Tales from Firozsha Baag Rohinton Mistry
Indian-born Canadian short-story writer and novelist.
The following entry presents criticism on Mistry's short story collection Tales from Firozsha Baag (1987) from 1989 through 2001.
Published in 1987, Tales from Firozsha Baag is a collection of eleven interrelated stories that explore the lives of several residents in a Bombay apartment complex. In the volume, Mistry particularly focuses on the Parsi, or Parsee, community, a small religious minority that traces its roots to Zorostrianism and ancient Persia. By examining the Parsi culture through a combination of sympathy and criticism, Mistry analyzes the conflicts that arise among Parsi individuals both in Indian society, where they are often excluded by the predominant Hindu and Muslim populations, and in Western nations.
Plot and Major Characters
Tales from Firozsha Baag chronicles the experiences of the residents of a Bombay apartment complex known as Firozsha Baag. In “The Exercisers,” the young protagonist defies his parents and their spiritual advisor by dating a woman who is not a Parsi, while Dualat of “Condolence Visit” shocks her neighbors by departing from religious custom and refusing to mourn her husband according to Parsi tradition. To suggest each character's mental anguish, Mistry incorporates elements of mysticism and surrealism in his stories: the lonely Parsi maid of “The Ghost of Firozsha Baag” has a sexual relationship with a spirit, while a mentally unbalanced woman imprisons her neighbor's child in a bird cage in “The Paying Guests.” A few stories in the volume explore the immigrant experience. In the final story of the collection, “Swimming Lessons,” one of the children mentioned in an earlier story, Kersi, has grown up and emigrated to Canada. A budding writer, he has written a book of stories about his childhood in Firozsha Baag. When he sends his book back home, his parents are upset by his perspective on Indian life and worry that he is not happy in Canada. In fact, Kersi is lonely, reminiscing about his childhood, and having sexual fantasies about the women taking swimming lessons with him at an indoor pool.
Tales from Firozsha Baag largely focuses on the cultural identity and challenges of faith experienced by the residents of Firozsha Baag. Several characters in the collection reject Parsi tradition and embrace secular, more modern customs, as in “The Exercisers” and “The Condolence Visit.” Others struggle to maintain their faith in light of religious doubt and other formidable challenges. In this way Mistry explores a community torn between the old ways and the new. He also illuminates the relationship between the sexes, which is often determined by religious and cultural conventions. In stories such as “Auspicious Occasions,” women are relegated to subordinate roles in relationships and are forced to sacrifice their own autonomy and ambitions in favor of societal approval and harmonious familial relationships. Alienation is another thematic concern in the stories, particularly in those that focus on the diasporic experience. As Kersi, the protagonist in “The Swimming Lessons,” has trouble adjusting to his new life in Canada, he feels dislocated from his Indian heritage as well as from the modern Canadian culture around him. He turns to nostalgia and fantasy to assuage the loneliness and alienation he feels. In “Lend Me Your Light,” the protagonist feels guilt for leaving his family and his homeland after moving to Toronto. Moreover, the Parsi residents that reside in Firozsha Baag are separated by their religious beliefs from the greater Indian community. As a small religious minority, the residents of the housing complex often experience conflict with Indian society, where they are often excluded by the predominant Hindu and Muslim populations.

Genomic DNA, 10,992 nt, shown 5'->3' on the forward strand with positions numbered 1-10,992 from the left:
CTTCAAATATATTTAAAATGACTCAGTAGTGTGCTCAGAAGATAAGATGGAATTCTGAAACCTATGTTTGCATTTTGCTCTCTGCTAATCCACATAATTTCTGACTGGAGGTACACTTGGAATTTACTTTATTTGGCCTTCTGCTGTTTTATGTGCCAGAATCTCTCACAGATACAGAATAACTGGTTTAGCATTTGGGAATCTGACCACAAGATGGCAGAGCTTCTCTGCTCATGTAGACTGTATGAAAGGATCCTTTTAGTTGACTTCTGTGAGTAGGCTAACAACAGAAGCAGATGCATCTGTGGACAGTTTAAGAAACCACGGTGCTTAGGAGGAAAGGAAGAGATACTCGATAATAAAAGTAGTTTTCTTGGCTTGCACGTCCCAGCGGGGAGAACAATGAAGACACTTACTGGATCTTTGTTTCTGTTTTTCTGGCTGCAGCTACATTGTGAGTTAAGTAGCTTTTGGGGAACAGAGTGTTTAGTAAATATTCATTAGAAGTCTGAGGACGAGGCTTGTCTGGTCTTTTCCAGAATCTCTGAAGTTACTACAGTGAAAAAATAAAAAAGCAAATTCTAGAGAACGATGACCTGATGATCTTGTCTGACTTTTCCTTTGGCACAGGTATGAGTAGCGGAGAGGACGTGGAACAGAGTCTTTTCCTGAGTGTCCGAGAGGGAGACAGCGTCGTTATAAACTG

Tales from Firozsha Baag garnered significant critical attention at the time of its publication. Reviewers regard Mistry as a gifted storyteller and a distinctive voice in Canadian literature. They also praise the intelligence, wit, and compassion of the stories included in the collection. Some critics claimed that because protagonists of several stories in Tales from Firozsha Baag play such minor roles in other stories, the book's emotional impact was lessened; others have praised his use of recurring characters. Mistry's short fiction has been favorably compared to such prominent Indian writers as V. S. Naipaul and R. K. Narayan, as well as to James Joyce's seminal collection of short fiction Dubliners.